6 The petitioner timely filed a pro se petition for post-conviction relief and, following the appointment of counsel, an amended petition was filed. In his petitions, among other things, the petitioner raised the five allegations of ineffective assistance of counsel pursued in this appeal: trial counsel (1) failed to pursue a Ferguson 4 ruling, (2) failed to preserve for appeal the denial of his motion for a severance, (3) failed to address the chain of custody of the drugs pertinent to count one, (4) failed to object to Detective Deslauriers testimony regarding trial exhibit ten a yellowish rock substance, and (5) failed to cross-examine detectives regarding discrepancies in their testimonies about the amount of buy money recovered. We will attempt to confine our summary of the evidentiary hearing to testimony that is relevant to these issues. The petitioner testified that he was represented by three attorneys over the course of the case, with counsel representing him during the trial and on appeal. The petitioner stated that he discussed with counsel the discrepancies between the evidence he believed the State would present at trial and what he believed the evidence to be. He elaborated that he informed counsel that, during an earlier suppression hearing, a police officer testified that the narcotic at issue was a yellowish rock substance but that the State had claimed it was a compressed powder that appeared to be crack cocaine. The petitioner said that a lab report regarding a yellowish rock substance was never presented. The petitioner expressed concerns regarding the weight and consistency of the substance evidence recovered in his case. He said that one of his initial attorneys indicated that she intended to file a motion regarding a Ferguson missing evidence issue and chain of custody problem. That motion was ultimately filed, but the trial court did not rule on the issues pretrial. The petitioner requested in writing that counsel pursue having the trial court rule on the motion, but counsel never responded, and the issues were waived on appeal. The petitioner believed that the issues could have [p]ossibly led to the dismissal of his case. The petitioner discussed the motion to sever offenses filed by counsel. He recalled that the motion was heard and denied on the day of trial. He said that counsel failed to preserve the denial of the severance motion for appeal. The petitioner stated that counsel also failed to challenge the chain of custody with regard to count one. He elaborated that, in his view, the chain of custody issue was the narcotic itself.... [Y]ou have the investigators testifying that the alleged narcotic in support of count one is two grams of crack; whereas, once again, there is no lab report for two grams of crack. He further elaborated that the State s contention was that the substance was a compressed powder that appeared to be crack. He also stated that no buy money was ever recovered and 4 State v. Ferguson, 2 S.W.3d 912 (Tenn. 1999). 6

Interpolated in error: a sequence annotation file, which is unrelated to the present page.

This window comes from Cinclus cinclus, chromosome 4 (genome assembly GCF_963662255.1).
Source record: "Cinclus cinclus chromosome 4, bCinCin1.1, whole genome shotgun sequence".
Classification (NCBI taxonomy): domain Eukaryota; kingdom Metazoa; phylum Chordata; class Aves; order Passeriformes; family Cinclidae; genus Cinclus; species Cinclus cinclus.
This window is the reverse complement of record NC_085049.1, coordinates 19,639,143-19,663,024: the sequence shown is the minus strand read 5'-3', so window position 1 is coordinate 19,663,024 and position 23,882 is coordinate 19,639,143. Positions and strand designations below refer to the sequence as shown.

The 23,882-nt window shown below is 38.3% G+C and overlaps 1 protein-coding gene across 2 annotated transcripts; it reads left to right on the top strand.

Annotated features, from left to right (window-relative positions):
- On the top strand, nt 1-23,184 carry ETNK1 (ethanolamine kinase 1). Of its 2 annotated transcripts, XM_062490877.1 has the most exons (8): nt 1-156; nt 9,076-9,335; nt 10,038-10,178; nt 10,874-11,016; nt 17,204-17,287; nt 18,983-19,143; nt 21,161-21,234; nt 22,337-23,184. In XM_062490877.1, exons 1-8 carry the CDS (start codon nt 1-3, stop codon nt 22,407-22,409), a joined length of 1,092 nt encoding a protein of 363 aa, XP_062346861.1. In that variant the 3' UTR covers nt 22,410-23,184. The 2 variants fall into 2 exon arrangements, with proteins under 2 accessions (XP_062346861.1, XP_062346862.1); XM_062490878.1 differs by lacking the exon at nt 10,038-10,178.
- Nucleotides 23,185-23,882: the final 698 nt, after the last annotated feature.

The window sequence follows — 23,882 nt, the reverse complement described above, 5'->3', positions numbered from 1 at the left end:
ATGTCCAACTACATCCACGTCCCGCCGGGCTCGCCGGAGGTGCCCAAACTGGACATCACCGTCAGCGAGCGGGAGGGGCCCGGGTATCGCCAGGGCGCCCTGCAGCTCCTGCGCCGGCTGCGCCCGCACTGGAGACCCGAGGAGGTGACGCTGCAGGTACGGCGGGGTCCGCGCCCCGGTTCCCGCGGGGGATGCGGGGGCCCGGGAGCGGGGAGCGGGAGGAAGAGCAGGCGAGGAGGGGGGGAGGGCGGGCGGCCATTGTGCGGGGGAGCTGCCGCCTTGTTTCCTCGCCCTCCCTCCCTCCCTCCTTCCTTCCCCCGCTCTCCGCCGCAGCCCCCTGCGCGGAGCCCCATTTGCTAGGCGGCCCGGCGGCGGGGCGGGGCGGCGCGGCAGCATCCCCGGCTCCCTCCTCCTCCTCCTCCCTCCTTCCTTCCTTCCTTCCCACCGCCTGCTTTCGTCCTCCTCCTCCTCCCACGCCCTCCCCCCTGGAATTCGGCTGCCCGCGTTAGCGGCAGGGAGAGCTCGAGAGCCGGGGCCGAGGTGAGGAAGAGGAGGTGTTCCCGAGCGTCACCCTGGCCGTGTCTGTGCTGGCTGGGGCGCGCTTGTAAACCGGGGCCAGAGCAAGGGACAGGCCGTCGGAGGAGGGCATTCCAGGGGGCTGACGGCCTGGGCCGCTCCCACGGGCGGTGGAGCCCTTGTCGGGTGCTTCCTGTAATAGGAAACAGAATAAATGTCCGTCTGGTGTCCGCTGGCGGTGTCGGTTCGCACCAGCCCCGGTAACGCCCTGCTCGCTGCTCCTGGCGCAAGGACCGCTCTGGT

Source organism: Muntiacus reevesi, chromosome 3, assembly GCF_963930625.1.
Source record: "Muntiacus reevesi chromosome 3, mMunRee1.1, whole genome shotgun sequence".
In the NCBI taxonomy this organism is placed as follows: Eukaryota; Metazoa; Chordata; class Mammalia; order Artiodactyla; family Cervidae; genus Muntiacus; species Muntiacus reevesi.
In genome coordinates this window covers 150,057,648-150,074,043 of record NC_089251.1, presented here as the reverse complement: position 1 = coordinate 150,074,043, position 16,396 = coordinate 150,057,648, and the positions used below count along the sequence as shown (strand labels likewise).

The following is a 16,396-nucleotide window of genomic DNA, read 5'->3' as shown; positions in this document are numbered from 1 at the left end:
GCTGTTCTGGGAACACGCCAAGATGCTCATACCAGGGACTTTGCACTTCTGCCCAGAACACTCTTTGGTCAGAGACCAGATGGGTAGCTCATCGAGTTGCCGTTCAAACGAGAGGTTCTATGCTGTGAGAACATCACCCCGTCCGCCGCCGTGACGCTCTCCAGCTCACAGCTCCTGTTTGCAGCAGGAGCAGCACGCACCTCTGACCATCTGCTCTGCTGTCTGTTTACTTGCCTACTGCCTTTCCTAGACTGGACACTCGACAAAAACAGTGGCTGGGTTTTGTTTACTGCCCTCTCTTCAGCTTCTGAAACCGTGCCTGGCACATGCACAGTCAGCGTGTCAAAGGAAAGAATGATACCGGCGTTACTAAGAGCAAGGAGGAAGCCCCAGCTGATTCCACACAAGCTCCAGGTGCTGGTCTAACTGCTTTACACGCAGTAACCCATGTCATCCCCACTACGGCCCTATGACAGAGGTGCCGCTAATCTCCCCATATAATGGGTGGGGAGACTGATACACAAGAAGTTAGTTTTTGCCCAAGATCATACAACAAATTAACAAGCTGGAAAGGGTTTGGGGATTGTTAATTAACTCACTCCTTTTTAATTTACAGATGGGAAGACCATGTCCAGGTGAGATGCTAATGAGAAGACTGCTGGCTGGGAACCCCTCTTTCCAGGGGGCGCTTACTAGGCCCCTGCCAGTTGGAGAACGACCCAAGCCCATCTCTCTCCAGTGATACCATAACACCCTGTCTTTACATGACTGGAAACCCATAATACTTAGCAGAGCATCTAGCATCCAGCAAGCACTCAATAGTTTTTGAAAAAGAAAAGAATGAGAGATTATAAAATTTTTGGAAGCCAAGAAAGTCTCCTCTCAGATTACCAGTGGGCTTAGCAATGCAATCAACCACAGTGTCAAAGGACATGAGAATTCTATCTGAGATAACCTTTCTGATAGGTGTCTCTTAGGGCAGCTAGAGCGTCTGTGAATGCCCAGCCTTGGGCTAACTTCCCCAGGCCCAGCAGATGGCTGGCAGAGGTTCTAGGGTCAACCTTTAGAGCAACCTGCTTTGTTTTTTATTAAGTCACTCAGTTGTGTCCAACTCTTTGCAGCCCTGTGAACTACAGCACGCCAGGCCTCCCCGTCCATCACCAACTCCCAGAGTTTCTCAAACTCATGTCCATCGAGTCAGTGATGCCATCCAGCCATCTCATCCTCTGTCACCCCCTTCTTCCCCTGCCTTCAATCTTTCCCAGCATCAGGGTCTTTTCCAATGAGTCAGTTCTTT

7 that counsel failed to cross-examine Detective Deslauriers about an alleged discrepancy in the amount of buy money he testified to. The petitioner testified that counsel failed to object to or thoroughly cross-examine Detective Deslauriers regarding his testimony identifying exhibit ten as a yellowish rock substance. The petitioner stated that the same exhibit was identified by another State witness as a white powdered substance. By counsel s failure to object, the issue was not preserved for appeal. Counsel testified that he and the petitioner were in communication quite frequently, via phone calls, letters, and in person visits. The petitioner was particularly concerned with issues about the evidence; the buy money; the hue of the cocaine, whether it was white or off-white or yellowish. The petitioner also disagreed with the State s portrayal of Detective Deslauriers as being honest. Counsel and the petitioner developed a trial strategy that involved challenging some possible inconsistencies in the State s proof. Counsel said that he cross-examined the State s witnesses in accordance with their strategy. Counsel testified that, prior to trial, he filed and argued a motion to sever the petitioner s charges. In light of the evidence, he felt that the court properly denied the motion, and he decided not to include it in his motion for new trial because he believed, based on his research, that the Court of Criminal Appeals would not give it much merit. Additionally, he felt like the other issues were more central to the defense[.] Counsel testified that he felt it was unnecessary to have the drug evidence independently tested. He elaborated: Not only was there adequate testimony about the transactions that had occurred but [the petitioner] admitted that he had the cocaine, not only to myself but also to the detectives. And so I really didn t see the need in asking for something to be tested that literally everybody involved in the case agreed was cocaine. With regard to the allegation that he was ineffective for failing to object to Detective Deslauriers identification of exhibit ten as a yellowish rock substance, counsel testified that he could not object to the detective s identifying something as A, B or C but that he cross-examined the detective about the inconsistencies. He also did not object to Detectives Deslauriers and Tharp s attempted explanation for the discrepancies in the dollar amounts from the controlled buys. Counsel stated that he wanted the information to come in so he could attack it on cross-examination and also allow the jury to see that 7